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Old 01-09-2017, 11:21 AM   #1
Peter Boylan
Join Date: Aug 2001
Posts: 288
United_States
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Training In Japan

I'm finally catching up with my writing after the busy month of travel and training in Japan in November and holidays in December. What's it like training in a traditional dojo in Japan? It is and it isn't what you expect. There isn't nearly as much external discipline as most people imagine, and there are a lot more smiles. My new blog post is my take on it.

http://budobum.blogspot.com/2017/01/...-in-japan.html

Have you had a different experience in Japan? What was it like?

Peter Boylan
Mugendo Budogu LLC
Budo Books, Videos, Equipment from Japan
http://www.budogu.com
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Old 01-09-2017, 05:04 PM   #2
Peter Goldsbury
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Dojo: Hiroshima Kokusai Dojo
Location: Hiroshima, Japan
Join Date: Jul 2001
Posts: 2,195
Japan
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Re: Training In Japan

Hello Peter,

Happy New Year!

The only arts I have practiced outside aikido are iaido and naginata, the first as a supplement to aikido and the second only in Hiroshima. I think the differences you point to are a matter of degree.

I think the physical dimensions of the dojo have some influence, as well as the numbers of students. When I first started aikido in the UK, there were only six students and that really meant three pairs of two, except when we all did exercises together. The dojo was the university gymnasium and the mats were laid in one corner, put down and taken up after practice. This activity certainly added to group 'bonding'. When I was a student in London I trained in two large dojo, with the mats permanently laid and here there was a greater tendency for people to come, change, practice, and go away again. However, the proximity of a pub right next to one of the dojos, but no pub anywhere near the other, also had an influence on what happened or did not happen after practice.

Here in Hiroshima, there are no pubs and the only place where any after-practice activity took place was the curry house nearby, where we would occasionally gather for a meal. In the other dojo, which is in a large general culture centre attached to a vast multi-storeyed shopping mall, the mats are laid and taken up and there is much greater sense of 'everyone in it together': a large semi-structured group, with some whole families training, over which I am expected to preside benevolently as an example of aikido virtue, especially for the kids and younger members.

Probably having a large dedicated dojo, with tatami permanently laid, makes a big difference. It has certainly done so in my experience.

Best wishes,

P A Goldsbury
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Old 01-10-2017, 09:49 AM   #3
Ethan Weisgard
Dojo: Copenhagen Aiki Shuren Dojo
Location: Copenhagen
Join Date: Nov 2005
Posts: 174
Denmark
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Re: Training In Japan

Hello Peter Boylan,

Thanks for the link to your blog. It was a good article.
My experience is based on 32 years of training as uchi deshi and soto deshi at the Iwama Dojo (know called Ibaraki Shibu Dojo).

This is a very traditional Japanese dojo, indeed! The atmosphere was, and is, very much dependant upon the Sensei that is teaching, but the reigi or decorum of the dojo stays the same. The atmosphere is always great! There is good energy, focused attention and exuberance during training. Again, everyone basically know what to do, regarding the pattern of the training, and then it is up to you to immerse yourself in your training, without losing your connection to your partner while working on your waza.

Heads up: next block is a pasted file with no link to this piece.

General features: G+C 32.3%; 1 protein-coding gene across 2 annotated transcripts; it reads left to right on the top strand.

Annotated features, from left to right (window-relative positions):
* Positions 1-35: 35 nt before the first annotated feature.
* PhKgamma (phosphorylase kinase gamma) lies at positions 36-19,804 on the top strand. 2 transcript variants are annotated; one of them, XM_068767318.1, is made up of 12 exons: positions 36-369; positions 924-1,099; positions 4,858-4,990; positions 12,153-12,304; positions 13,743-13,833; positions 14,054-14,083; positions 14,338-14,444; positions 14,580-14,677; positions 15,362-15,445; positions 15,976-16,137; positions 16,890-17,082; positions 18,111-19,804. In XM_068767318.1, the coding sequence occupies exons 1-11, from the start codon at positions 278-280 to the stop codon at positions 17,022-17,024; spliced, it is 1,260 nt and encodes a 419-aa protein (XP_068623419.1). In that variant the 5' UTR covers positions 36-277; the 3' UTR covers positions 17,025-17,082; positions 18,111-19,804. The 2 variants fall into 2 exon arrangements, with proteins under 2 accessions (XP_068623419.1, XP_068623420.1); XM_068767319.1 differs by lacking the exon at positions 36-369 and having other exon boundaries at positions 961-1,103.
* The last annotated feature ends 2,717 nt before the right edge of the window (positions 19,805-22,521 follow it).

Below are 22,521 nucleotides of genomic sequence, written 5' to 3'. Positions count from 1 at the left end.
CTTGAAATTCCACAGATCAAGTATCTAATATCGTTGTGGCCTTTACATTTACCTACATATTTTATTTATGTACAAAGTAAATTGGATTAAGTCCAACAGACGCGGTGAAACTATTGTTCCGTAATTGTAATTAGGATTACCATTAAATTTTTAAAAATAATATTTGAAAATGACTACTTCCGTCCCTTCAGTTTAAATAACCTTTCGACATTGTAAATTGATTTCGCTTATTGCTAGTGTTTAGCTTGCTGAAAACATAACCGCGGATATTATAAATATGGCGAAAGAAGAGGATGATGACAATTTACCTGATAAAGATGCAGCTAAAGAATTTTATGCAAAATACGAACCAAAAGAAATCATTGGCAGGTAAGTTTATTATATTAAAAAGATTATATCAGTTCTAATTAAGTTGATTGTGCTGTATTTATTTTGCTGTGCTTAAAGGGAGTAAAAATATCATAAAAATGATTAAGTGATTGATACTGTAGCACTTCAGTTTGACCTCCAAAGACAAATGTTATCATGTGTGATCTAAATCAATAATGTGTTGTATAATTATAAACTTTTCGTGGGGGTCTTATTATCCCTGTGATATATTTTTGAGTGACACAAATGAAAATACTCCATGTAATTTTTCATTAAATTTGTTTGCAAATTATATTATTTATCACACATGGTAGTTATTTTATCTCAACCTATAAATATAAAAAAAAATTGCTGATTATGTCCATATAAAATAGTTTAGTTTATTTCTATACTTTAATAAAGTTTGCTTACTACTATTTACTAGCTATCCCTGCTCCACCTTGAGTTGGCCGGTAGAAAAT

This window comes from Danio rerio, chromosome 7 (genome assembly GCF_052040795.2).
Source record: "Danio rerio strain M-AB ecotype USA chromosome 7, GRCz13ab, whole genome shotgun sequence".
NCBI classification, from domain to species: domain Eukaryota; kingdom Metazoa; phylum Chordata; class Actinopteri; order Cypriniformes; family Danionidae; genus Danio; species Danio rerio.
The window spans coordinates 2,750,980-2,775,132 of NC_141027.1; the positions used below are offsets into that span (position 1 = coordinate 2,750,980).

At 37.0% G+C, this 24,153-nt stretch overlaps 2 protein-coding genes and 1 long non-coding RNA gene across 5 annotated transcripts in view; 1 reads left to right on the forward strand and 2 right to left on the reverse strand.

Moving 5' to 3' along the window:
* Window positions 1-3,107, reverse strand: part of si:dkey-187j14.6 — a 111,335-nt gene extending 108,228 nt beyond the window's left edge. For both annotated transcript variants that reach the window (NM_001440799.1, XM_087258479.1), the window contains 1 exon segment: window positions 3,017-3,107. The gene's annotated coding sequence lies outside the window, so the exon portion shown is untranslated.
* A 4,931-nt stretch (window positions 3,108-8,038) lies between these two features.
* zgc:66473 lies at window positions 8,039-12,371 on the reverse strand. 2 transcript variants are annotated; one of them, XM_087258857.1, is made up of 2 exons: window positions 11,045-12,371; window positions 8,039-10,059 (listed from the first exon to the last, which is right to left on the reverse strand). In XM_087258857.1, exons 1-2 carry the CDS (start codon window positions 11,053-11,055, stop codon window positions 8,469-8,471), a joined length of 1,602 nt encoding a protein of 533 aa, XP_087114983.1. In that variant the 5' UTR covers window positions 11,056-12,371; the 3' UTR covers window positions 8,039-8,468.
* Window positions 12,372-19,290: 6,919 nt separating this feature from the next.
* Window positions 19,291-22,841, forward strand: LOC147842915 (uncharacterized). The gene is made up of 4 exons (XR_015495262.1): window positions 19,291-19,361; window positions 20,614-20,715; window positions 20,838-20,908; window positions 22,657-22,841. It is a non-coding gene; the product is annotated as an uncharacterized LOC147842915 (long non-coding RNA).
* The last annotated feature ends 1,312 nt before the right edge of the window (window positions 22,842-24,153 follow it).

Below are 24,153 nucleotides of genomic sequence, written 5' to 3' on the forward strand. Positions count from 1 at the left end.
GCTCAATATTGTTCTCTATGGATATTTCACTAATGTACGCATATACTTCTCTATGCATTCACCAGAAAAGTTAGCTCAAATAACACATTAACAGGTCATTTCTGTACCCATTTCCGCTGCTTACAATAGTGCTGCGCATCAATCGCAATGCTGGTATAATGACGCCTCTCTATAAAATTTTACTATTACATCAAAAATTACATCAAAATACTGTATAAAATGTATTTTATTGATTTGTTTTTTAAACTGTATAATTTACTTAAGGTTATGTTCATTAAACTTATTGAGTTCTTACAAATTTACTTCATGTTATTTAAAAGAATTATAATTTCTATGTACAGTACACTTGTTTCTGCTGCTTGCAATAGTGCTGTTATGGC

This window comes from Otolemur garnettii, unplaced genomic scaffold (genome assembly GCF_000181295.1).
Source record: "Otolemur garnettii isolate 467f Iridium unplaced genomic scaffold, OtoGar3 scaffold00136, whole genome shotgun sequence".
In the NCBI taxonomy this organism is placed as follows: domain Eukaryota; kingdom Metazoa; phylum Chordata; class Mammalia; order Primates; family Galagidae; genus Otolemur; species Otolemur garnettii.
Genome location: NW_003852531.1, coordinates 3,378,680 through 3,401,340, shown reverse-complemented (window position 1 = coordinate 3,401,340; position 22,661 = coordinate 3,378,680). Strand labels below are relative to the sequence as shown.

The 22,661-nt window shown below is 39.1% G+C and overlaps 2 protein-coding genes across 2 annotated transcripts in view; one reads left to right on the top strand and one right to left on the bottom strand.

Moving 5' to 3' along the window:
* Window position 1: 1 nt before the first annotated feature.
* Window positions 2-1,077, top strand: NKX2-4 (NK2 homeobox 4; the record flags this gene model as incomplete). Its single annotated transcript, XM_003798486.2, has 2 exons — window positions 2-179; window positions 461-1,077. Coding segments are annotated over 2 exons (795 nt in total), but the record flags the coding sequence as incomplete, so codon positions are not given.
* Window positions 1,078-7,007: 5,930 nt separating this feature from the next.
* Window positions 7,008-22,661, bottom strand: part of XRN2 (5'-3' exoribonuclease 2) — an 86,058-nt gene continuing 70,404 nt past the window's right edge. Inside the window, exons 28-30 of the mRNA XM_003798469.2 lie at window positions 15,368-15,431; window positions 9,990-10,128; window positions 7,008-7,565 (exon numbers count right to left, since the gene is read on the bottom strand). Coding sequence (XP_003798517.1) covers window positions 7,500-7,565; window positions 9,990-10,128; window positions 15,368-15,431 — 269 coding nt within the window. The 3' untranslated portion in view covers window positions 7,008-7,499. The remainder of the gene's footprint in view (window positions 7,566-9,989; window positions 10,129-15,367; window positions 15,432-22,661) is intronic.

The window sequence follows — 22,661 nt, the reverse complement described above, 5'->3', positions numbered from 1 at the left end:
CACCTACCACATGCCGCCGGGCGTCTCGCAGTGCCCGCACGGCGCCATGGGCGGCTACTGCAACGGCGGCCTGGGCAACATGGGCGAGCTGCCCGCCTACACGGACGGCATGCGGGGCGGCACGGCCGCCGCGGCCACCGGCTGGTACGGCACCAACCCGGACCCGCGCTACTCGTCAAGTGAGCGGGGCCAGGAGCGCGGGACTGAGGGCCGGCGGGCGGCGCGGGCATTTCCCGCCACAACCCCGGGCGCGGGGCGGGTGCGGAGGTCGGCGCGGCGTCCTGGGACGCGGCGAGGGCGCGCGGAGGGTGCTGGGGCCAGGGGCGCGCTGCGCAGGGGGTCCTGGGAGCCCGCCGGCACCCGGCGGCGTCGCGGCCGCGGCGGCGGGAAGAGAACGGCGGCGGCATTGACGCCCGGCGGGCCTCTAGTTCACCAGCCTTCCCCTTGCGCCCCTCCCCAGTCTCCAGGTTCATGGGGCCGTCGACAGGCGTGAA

Even during some quite severe training sessions in the old days, there were smiles. Actually sometimes even more, when the going got tough!

The training now is less severe, but just as concentrated. And there are lots of smiles. I don't miss the severity - I think you learn more from a less rough and tumble training environment. Saito Sensei made the point that if you wanted to train that way, you could do so with your partner on your own time. The classes are for working on the waza.

The rituals of pre-keiko dojo preparation, and after-keiko cleaning are wonderful in the Iwama Dojo. It's a beautiful and historic place, so it feels very nice to be a part of the caretaking. As always in Japan, there are certain ways for doing all the chores, and the regulars are alsways helpful in explaining the correct "kata". These activities are really a kind of spiritual training, as well.

And the Iwama Dojo has it's famous Shokudo (the Mess Hall), where the uchi deshi go after cleaning and closing the dojo, to prepare dinner, and enjoy after-keiko refreshments. Oftentimes the regular students will stay on, and join you for refreshments and possibly a meal, too. The time spent after keiko is very special - there is a kind of bond between those who have trained together, and the afterglow from the training is very special. The Iwama Dojo is in a very rural seting, so the quiet evening atmosphere after keiko is really wonderful.

I hope as many as possible will be able to have a chance to go there and savor the experience. The Iwama Dojo is very easily accessable, and is willing to receive visitors for training throughout the year.

So I hope this gives a little glimpse of what one traditional Japanese Dojo has to offer in terms of training atmosphere, ambience and such.

In aiki,
Ethan

Last edited by Ethan Weisgard : 01-10-2017 at 09:59 AM.
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